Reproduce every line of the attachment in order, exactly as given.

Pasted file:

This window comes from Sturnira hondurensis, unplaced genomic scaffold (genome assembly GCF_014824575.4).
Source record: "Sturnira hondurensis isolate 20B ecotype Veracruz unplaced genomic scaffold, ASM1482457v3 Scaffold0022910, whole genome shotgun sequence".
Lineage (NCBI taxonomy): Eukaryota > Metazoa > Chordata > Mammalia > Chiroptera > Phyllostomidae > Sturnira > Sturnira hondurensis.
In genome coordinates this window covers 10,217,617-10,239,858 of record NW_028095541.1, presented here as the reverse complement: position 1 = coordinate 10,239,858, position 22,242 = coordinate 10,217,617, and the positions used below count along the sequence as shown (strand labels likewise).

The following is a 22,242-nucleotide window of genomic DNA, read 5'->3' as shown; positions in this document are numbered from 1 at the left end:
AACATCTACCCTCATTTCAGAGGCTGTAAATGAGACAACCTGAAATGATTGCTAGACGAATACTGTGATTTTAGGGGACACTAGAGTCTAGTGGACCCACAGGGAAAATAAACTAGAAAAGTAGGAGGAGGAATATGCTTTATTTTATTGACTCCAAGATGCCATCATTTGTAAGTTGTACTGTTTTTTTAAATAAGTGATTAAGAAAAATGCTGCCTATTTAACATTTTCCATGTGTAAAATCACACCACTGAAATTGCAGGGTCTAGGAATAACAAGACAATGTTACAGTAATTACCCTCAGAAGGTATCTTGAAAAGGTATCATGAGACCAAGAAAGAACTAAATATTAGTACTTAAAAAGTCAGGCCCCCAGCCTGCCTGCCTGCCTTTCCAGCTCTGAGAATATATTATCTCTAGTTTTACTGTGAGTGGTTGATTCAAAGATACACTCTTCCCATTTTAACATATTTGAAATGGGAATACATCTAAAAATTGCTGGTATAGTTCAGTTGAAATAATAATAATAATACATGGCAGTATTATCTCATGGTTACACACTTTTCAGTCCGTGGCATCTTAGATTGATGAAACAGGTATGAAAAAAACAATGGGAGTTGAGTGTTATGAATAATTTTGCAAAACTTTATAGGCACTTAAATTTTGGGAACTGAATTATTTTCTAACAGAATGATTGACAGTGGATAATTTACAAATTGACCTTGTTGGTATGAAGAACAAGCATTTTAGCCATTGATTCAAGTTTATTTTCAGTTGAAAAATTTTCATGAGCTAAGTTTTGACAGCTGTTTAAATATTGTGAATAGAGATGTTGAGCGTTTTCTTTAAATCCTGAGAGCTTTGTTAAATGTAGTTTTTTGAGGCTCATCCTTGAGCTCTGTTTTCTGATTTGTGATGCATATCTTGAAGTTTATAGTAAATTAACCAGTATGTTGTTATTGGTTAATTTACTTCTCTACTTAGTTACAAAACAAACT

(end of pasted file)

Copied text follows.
This window comes from Sturnira hondurensis, unplaced genomic scaffold (genome assembly GCF_014824575.4).
Source record: "Sturnira hondurensis isolate 20B ecotype Veracruz unplaced genomic scaffold, ASM1482457v3 Scaffold0022910, whole genome shotgun sequence".
Lineage (NCBI taxonomy): Eukaryota > Metazoa > Chordata > Mammalia > Chiroptera > Phyllostomidae > Sturnira > Sturnira hondurensis.
In genome coordinates this window covers 10,217,617-10,239,858 of record NW_028095541.1, presented here as the reverse complement: position 1 = coordinate 10,239,858, position 22,242 = coordinate 10,217,617, and the positions used below count along the sequence as shown (strand labels likewise).

The following is a 22,242-nucleotide window of genomic DNA, read 5'->3' as shown; positions in this document are numbered from 1 at the left end:
AACATCTACCCTCATTTCAGAGGCTGTAAATGAGACAACCTGAAATGATTGCTAGACGAATACTGTGATTTTAGGGGACACTAGAGTCTAGTGGACCCACAGGGAAAATAAACTAGAAAAGTAGGAGGAGGAATATGCTTTATTTTATTGACTCCAAGATGCCATCATTTGTAAGTTGTACTGTTTTTTTAAATAAGTGATTAAGAAAAATGCTGCCTATTTAACATTTTCCATGTGTAAAATCACACCACTGAAATTGCAGGGTCTAGGAATAACAAGACAATGTTACAGTAATTACCCTCAGAAGGTATCTTGAAAAGGTATCATGAGACCAAGAAAGAACTAAATATTAGTACTTAAAAAGTCAGGCCCCCAGCCTGCCTGCCTGCCTTTCCAGCTCTGAGAATATATTATCTCTAGTTTTACTGTGAGTGGTTGATTCAAAGATACACTCTTCCCATTTTAACATATTTGAAATGGGAATACATCTAAAAATTGCTGGTATAGTTCAGTTGAAATAATAATAATAATACATGGCAGTATTATCTCATGGTTACACACTTTTCAGTCCGTGGCATCTTAGATTGATGAAACAGGTATGAAAAAAACAATGGGAGTTGAGTGTTATGAATAATTTTGCAAAACTTTATAGGCACTTAAATTTTGGGAACTGAATTATTTTCTAACAGAATGATTGACAGTGGATAATTTACAAATTGACCTTGTTGGTATGAAGAACAAGCATTTTAGCCATTGATTCAAGTTTATTTTCAGTTGAAAAATTTTCATGAGCTAAGTTTTGACAGCTGTTTAAATATTGTGAATAGAGATGTTGAGCGTTTTCTTTAAATCCTGAGAGCTTTGTTAAATGTAGTTTTTTGAGGCTCATCCTTGAGCTCTGTTTTCTGATTTGTGATGCATATCTTGAAGTTTATAGTAAATTAACCAGTATGTTGTTATTGGTTAATTTACTTCTCTACTTAGTTACAAAACAAACT